Hands on a piano

Piano Technique: Make Your Playing Easier

Playing piano with good technique is a must for anyone who wishes to attain a certain level of proficiency at piano, play with good sound, and avoid injury.

There are many different schools of thought regarding technique. Also, everyone’s bodies are a little different. This means you will have to do some experimentation to figure out what works best for you.

Below I’ve written a guide for what I’ve found to be a good starting place for obtaining proper piano technique. You may wish to place a full-length mirror near your piano so you can check your positioning as you practice.

Please note: This is not to replace a teacher. There are some aspects of your technique you might not be able to correct yourself. In such cases you’ll need someone else who knows what proper piano technique should look like to watch you play and help you with any corrections.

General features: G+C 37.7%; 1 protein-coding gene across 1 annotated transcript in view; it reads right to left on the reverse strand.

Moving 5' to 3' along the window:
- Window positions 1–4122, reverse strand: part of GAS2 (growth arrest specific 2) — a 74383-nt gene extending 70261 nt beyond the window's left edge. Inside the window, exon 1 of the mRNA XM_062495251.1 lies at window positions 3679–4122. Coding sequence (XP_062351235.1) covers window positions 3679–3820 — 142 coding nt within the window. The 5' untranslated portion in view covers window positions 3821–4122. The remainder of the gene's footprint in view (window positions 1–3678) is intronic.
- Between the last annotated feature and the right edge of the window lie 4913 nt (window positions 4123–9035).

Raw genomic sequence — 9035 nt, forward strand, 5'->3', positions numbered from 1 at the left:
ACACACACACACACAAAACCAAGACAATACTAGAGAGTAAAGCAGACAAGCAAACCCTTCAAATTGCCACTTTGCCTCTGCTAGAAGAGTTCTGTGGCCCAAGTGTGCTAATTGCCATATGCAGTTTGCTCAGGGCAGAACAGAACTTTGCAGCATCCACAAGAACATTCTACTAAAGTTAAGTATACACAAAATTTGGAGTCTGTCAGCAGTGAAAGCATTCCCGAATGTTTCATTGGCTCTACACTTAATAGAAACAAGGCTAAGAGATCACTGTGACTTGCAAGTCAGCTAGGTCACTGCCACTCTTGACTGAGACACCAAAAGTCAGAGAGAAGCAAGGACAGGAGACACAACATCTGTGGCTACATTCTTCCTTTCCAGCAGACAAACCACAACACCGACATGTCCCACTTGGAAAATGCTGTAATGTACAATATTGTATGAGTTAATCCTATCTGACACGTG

That said, if for whatever reason you’re not currently in the position to take lessons, this post can help you. It could also work well as a supplement to piano lessons as something you can discuss and work on with your teacher.


Man laying in the grass

The main goal in everything that’s written below is playing in such a way that your body can be as relaxed as possible. Tension leads to slower movement, and possibly injury.

If done correctly, following these guidelines should help you learn to use your body in the most efficient way possible. Therefore, if you’re finding yourself tensing up while trying to do the positions I’ve outlined, there’s something wrong! I hereby give you permission to “fudge” some of this in order to be as relaxed as possible.

Note: I said relaxed, not comfortable. For many people what you will read below will not feel comfortable at first. Your body is not used to moving this way! It’s up to you to notice where there’s actual tension, vs. where you need to just keep practicing the position until it feels more familiar. If you’re not sure, you may wish to find a teacher or an experienced pianist you know to help you troubleshoot.

Find Proper Alignment

Someone practicing yoga tree post in front of the setting sun